I readily admit that I don’t take as many vacations as I should these days. I can count the number of days off I took last year on my two hands. Like many of us, I find it difficult to leave my work: what will the place do without me, after all, and how will it possibly survive? Taking a little time away now and then is crucial for me and my family, and the older I get, the more so it becomes. We love to travel, but more critically, there is something vitally important about getting gone for a while: I need a good dose of new perspective from time to time, a reminder of the reality that exists beyond the walls of my clinic. So my wife and I decided to bite the bullet and book a trip to one of our favorite relaxation sites, Hawaii. Our whole family needed a break, we reasoned, from hard work and this dreary Seattle weather, so off we went last week to Waikiki. During Hawaii’s rainy season, of course.
One of my favorite spots on Oahu is the acclaimed Hanauma Bay, not far from Waikiki and Diamond Head on the southeast corner of the island. A remnant of an ancient volcano, its crescent-shaped crater is fed sea water continuously from its distal outlet, but what makes the bay truly remarkable are the huge, bountiful, finger-like shallow coral reef complexes and the multitudes of colorful sea life that take up residence there, meandering and darting through the coral structures in a beautiful, primal dance. I’ve been to the bay several times in my younger years, and now taking my children to float above its reefs allowed me to relive that initial thrill of becoming one with thousands of bright butterfly fish, mammoth parrotfish, majestic honu (green sea turtles), delicate silver goatfish (traveling in huge schools), various surgeonfish, and countless other marine species. Unfortunately the place is not a secret, and even in the off-season the shore sands of Hanauma Bay fill with legions of international tourists because the snorkeling is so great, but if you go early enough in the morning the beach is quiet and desolate, and for a few precious hours you and your family feel like you are the very last people on earth.
Our first swim out was memorable for more than just the fish. The tide was high and the current unusually strong. It was difficult to progress despite my long fins and my experience in open-water diving; I could feel my muscles tensing as I strained to lead the boys to deeper water. Then I remembered what I constantly have to remind myself of each time I slip into the ocean: the water is bigger than me, and it’ll do what it’s going to do, whether I’m in it or not; better to accept it for what it is and go with its flow than to fight it and waste energy. My boys were experiencing the same and worse, splashing and fighting the water’s choppy shoreward push. So I made us stop and stand for a few minutes, waiting for the occasional brief calm in the water for our opportunity to go out further. In this way we eventually found ourselves swimming with thousands of fish in deeper water.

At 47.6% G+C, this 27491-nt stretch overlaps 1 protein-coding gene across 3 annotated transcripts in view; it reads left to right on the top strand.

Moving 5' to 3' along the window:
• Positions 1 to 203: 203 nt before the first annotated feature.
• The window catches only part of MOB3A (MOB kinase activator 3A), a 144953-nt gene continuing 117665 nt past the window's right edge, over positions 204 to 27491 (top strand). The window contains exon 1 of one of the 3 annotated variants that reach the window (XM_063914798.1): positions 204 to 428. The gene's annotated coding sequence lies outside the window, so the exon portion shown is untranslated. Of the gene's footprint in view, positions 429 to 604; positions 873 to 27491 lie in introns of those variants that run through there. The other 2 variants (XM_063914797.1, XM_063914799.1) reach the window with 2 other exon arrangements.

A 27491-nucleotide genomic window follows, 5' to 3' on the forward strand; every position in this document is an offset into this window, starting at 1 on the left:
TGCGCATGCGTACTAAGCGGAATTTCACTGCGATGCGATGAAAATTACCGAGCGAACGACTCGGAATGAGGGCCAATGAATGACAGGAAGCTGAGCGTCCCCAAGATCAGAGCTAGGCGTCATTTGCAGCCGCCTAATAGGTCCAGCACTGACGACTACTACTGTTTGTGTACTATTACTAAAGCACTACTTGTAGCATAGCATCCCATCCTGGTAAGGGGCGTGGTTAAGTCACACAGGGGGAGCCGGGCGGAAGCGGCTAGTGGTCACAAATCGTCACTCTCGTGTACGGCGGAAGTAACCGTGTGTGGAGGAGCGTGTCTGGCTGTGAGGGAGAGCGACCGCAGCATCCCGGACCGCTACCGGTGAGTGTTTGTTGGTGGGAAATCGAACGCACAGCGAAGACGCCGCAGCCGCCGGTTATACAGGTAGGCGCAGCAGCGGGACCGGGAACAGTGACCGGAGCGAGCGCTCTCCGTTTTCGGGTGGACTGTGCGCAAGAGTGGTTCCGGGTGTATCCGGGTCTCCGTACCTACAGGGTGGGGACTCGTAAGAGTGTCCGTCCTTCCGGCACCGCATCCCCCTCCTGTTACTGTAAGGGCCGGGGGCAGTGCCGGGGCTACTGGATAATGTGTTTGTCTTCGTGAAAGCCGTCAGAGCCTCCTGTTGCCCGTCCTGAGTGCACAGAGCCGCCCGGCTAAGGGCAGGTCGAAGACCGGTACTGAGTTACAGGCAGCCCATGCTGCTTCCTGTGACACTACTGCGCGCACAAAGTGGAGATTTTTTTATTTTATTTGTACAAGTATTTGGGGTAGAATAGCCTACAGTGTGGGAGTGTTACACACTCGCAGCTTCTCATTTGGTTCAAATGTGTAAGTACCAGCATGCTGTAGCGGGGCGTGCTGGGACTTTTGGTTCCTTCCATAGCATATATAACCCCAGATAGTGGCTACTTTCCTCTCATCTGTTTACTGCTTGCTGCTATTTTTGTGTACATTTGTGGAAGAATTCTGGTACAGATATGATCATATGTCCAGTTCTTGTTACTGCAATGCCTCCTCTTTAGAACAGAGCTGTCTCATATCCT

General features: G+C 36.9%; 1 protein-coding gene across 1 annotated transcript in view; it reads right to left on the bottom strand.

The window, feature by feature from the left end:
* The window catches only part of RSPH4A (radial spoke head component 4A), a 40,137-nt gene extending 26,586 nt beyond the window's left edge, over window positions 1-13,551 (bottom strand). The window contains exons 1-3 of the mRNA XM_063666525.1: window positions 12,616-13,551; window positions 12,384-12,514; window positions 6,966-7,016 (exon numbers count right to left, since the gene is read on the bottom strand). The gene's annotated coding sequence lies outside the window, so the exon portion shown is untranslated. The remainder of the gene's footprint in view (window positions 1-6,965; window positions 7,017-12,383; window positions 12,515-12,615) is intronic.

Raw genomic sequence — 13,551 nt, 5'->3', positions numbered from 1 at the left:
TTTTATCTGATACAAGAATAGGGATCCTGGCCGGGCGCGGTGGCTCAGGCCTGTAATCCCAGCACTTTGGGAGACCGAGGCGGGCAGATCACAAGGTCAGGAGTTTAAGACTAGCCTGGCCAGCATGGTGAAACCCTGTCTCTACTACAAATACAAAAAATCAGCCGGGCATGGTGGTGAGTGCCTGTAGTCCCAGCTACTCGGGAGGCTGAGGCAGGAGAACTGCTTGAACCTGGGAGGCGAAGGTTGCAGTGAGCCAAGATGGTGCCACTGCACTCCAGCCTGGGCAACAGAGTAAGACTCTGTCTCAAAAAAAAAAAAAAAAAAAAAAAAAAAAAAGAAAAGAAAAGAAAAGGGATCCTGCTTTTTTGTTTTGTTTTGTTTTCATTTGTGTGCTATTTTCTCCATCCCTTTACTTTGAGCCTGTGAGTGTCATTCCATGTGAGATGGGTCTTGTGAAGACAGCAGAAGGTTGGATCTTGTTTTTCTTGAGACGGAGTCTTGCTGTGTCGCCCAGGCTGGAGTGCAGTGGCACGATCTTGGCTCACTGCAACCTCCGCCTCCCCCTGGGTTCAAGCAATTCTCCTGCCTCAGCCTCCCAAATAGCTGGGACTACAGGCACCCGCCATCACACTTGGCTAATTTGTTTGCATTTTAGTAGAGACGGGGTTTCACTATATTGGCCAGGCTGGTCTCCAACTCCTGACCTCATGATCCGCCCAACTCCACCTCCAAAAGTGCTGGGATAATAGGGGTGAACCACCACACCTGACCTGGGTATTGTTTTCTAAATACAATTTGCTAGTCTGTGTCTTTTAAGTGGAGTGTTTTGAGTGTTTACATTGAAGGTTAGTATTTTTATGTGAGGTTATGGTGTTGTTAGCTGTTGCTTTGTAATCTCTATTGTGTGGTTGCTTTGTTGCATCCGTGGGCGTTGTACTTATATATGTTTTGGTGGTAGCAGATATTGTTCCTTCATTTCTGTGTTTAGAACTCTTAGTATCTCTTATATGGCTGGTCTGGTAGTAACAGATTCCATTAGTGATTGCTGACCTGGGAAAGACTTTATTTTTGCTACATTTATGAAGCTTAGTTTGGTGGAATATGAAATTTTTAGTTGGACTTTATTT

I encouraged my boys to observe the fish’s movements in relationship to the waves. We floated quietly at the surface, observing the creatures below us. The fish, of course, were just as subject to the slow rhythms of tidal surges as we were. We discerned a pattern as we watched. As the tide approached, they appeared to relax their bodies and become more bendable, like colorful oval pieces of soft rubber. A second later, an invisible plume of water sent them tumbling, rapidly but gracefully, sometimes in unison, sometimes in all different directions and angles, but never onto or against the abrasive surface of the coral. Then, the next moment, we felt ourselves pushed forcefully by that same invisible force. Our reactive inclination was to resist, to push back to stay in place. But the fish teeming beneath us taught us something. All that struggle against our surroundings, it was utterly futile. So we stopped struggling and forced ourselves to relax like the fish. Flowing along wherever the tide led us, we quickly found ourselves covering more ground, encountering more fish, and enjoying ourselves more, without consuming all our energy fighting the current.
You’re asking, what does this all have to do with sleep? Well, it often is wasted energy fighting what is natural, what is inevitable, what is bigger than you. This is an important recurring theme in my management of insomnia (as well as my blog entries), to reverse that conditioned inclination to resist, to fight, to try hard to achieve sleep, when sleep is a natural, required biological function that need not be pushed into being. Seeking ways of allowing it to come upon you naturally generally works better than trying to force it into you.
On a broader level, though, the perpetual lesson for me is that I am constantly surrounded by forces I’m unable to control. The changes that are happening in health care, for example–administratively, financially, and otherwise–and the even crazier changes yet to come, I am powerless to alter or prevent them. So again, to me vacations are great for gaining and regaining perspective. Better to relax and keep yourself limber and flexible in preparation for the inevitable next push of the tide; you may not end up in the place you originally intended, but you’re less likely to get hurt and you might even enjoy the ride.
Hmm . . . perhaps I need to start planning my next vacation soon. I could use all the perspective I can get.
I’m back on the mainland now, so there will be more writing to come shortly. To my readers, mahalo!